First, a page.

I Am Milked

You can be, too. You can try it at home. Put cream on your nipple to soften it. Cover with a plastic see-through band-aid. Over that lay a warmed purple velvety bag filled with stale-bordering-on-rancid flax seeds. After 10 minutes have someone come in and wipe off the cream with a cloth, roughly but nicely. "I'm clearing away dead skin," she'll say, "like a facial." Then get her to massage the nipple, from just outside the areola, then closer in. Have her put a little suction on the nipple and apply pressure. Then watch as 4cc of thin yellowish liquid comes out of your nipple. She'll collect it in a tube.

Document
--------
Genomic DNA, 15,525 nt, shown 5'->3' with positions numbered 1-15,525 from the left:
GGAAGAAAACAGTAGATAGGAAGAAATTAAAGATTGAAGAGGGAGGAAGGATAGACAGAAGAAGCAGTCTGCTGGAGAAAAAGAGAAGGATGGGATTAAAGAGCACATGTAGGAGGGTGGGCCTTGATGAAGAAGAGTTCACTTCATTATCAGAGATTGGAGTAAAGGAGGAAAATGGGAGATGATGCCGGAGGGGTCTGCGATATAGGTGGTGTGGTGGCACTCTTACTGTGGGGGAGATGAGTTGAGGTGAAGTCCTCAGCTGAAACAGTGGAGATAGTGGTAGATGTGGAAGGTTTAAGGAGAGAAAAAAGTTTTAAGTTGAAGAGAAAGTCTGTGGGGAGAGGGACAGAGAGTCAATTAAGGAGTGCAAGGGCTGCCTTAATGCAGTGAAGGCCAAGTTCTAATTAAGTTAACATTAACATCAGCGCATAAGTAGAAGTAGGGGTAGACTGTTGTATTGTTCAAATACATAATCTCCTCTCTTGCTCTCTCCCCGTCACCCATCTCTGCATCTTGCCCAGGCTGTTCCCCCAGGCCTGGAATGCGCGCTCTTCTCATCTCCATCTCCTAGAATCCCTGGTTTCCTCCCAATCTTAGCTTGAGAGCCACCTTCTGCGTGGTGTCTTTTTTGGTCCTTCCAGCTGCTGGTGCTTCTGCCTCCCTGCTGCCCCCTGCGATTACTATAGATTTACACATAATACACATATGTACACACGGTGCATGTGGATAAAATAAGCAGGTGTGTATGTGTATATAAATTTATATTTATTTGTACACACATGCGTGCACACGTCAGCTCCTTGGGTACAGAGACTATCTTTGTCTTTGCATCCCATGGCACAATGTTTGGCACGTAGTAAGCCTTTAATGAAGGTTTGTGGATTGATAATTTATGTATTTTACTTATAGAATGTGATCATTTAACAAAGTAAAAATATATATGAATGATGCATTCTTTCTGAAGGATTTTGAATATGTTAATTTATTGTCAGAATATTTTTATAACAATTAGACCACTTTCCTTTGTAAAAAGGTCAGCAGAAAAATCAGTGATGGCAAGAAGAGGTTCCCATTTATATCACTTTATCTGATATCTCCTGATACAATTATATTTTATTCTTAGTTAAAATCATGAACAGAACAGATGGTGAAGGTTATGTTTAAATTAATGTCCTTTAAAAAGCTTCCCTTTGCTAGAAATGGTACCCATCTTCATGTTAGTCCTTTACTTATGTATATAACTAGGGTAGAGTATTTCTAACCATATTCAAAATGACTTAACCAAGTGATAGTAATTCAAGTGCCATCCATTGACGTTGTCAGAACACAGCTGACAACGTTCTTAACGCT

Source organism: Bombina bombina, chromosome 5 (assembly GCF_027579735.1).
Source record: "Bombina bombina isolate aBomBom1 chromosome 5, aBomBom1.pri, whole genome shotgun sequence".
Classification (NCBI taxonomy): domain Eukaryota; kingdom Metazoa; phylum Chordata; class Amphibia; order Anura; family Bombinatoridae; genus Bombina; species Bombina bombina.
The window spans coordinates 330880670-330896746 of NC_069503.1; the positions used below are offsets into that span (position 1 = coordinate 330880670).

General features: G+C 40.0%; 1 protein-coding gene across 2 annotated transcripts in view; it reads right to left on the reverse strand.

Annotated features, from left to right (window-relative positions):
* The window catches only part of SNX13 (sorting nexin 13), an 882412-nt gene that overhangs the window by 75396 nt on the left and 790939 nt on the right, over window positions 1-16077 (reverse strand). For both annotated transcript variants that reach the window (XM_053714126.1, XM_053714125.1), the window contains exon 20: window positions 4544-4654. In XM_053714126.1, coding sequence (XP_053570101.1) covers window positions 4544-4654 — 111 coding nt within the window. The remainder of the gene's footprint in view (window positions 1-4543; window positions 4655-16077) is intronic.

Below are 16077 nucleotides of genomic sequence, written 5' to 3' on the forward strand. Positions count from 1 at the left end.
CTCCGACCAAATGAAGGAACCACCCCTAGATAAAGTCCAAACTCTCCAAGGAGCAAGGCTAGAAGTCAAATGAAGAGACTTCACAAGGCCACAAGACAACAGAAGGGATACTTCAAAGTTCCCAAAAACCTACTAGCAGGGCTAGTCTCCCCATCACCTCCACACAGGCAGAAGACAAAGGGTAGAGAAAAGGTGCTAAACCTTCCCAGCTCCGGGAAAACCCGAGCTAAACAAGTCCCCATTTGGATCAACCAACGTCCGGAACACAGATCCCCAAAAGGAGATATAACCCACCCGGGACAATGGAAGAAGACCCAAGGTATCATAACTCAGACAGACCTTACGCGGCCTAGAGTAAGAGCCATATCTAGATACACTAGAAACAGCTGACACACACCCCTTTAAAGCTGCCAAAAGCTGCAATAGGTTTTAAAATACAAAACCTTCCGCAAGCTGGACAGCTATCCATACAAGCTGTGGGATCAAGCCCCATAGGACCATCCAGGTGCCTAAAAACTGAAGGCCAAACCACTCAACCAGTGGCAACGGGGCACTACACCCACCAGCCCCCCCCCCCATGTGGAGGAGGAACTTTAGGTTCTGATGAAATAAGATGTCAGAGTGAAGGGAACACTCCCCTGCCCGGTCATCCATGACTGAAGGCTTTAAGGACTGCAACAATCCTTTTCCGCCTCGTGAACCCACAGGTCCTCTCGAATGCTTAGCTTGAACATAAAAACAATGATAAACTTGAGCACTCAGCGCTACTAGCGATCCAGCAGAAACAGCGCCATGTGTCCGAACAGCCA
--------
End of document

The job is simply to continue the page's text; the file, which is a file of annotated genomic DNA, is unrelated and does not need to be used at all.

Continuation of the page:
If you do it at Fancy Hospital, you'll receive $50 in the mail.in a couple of weeks. If you do it at home, no telling.

It's not *really* milk--this will not qualify you for a new line of work as a wet nurse.

Yes, folks, this is what I did, as part of a study to see if there's a relationship between breast cancer risk and hormone levels in nipple fluid. When I was first asked to participate, I was hesitant, but then L said, "It might help someone. I told this to the physician assistant who was massaging (the proper term, not "milking") my nipple and she said something like, "Yeah, sometimes husband say smart things." I said loyally, "I have a very good husband." I haven't had him as a husband for even three years yet; it seems way too soon to joke about him in a general oh-those-husbands way.